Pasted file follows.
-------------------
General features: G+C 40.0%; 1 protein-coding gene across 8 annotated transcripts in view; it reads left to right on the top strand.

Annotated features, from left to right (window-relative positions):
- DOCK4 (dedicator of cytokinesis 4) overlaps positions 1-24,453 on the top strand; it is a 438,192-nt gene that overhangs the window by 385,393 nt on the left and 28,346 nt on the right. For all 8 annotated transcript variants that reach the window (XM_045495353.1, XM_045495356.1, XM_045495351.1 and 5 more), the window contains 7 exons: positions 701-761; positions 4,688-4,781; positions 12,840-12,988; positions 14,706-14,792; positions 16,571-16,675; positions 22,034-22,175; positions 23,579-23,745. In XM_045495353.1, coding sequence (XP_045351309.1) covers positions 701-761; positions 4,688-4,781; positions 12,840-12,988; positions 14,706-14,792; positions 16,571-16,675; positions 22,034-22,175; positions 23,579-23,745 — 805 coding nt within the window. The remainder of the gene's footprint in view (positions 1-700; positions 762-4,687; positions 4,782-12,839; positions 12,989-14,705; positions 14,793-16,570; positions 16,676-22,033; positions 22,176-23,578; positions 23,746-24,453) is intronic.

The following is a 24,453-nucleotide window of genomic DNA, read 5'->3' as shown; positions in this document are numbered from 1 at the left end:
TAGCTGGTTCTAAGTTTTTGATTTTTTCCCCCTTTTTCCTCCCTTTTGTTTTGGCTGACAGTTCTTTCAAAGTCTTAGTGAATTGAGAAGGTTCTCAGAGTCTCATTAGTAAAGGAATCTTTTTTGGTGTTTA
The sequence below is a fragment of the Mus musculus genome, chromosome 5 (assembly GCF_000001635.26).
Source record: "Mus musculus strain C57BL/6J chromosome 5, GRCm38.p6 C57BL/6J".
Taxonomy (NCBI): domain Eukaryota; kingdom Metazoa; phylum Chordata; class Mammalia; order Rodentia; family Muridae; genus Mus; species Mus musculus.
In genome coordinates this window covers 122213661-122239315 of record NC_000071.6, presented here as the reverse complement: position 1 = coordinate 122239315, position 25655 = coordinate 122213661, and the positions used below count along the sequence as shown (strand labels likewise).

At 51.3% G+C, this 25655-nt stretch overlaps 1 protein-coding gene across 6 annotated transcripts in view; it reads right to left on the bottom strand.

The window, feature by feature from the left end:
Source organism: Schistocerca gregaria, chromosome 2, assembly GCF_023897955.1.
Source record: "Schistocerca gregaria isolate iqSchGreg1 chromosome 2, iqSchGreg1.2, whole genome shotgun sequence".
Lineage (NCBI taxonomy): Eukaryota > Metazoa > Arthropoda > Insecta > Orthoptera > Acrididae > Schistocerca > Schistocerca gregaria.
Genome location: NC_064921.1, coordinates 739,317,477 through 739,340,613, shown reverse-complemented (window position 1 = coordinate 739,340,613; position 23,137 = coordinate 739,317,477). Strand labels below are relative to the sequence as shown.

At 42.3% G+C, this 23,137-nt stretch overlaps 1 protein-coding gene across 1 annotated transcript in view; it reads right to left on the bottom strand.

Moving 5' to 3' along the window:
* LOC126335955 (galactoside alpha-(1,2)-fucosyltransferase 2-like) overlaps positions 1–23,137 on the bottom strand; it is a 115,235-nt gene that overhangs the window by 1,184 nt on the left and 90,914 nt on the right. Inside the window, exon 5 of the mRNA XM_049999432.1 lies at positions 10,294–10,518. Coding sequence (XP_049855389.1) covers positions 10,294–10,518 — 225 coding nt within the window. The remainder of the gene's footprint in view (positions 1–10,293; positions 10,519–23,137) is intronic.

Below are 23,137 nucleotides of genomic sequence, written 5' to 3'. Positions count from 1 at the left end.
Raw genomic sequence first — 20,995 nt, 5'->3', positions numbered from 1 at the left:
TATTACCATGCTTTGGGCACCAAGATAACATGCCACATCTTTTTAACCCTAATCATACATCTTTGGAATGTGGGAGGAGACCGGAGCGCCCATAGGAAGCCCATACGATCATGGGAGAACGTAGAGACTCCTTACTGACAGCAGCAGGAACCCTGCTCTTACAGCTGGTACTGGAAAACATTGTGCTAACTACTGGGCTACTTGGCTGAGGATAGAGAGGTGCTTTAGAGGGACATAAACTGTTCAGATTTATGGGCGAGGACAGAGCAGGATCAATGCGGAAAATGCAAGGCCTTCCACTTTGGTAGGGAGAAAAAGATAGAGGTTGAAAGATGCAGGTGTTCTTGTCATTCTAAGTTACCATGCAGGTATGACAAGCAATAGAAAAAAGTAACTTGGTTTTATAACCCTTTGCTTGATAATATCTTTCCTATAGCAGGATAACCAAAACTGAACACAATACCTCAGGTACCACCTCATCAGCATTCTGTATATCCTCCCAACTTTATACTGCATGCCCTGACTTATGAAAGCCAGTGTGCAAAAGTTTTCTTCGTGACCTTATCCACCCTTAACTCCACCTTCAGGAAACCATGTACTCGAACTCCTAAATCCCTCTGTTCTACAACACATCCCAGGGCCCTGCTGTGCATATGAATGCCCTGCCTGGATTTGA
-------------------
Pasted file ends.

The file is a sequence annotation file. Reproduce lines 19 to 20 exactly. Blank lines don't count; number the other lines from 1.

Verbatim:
Below are 23,137 nucleotides of genomic sequence, written 5' to 3'. Positions count from 1 at the left end.
Raw genomic sequence first — 20,995 nt, 5'->3', positions numbered from 1 at the left: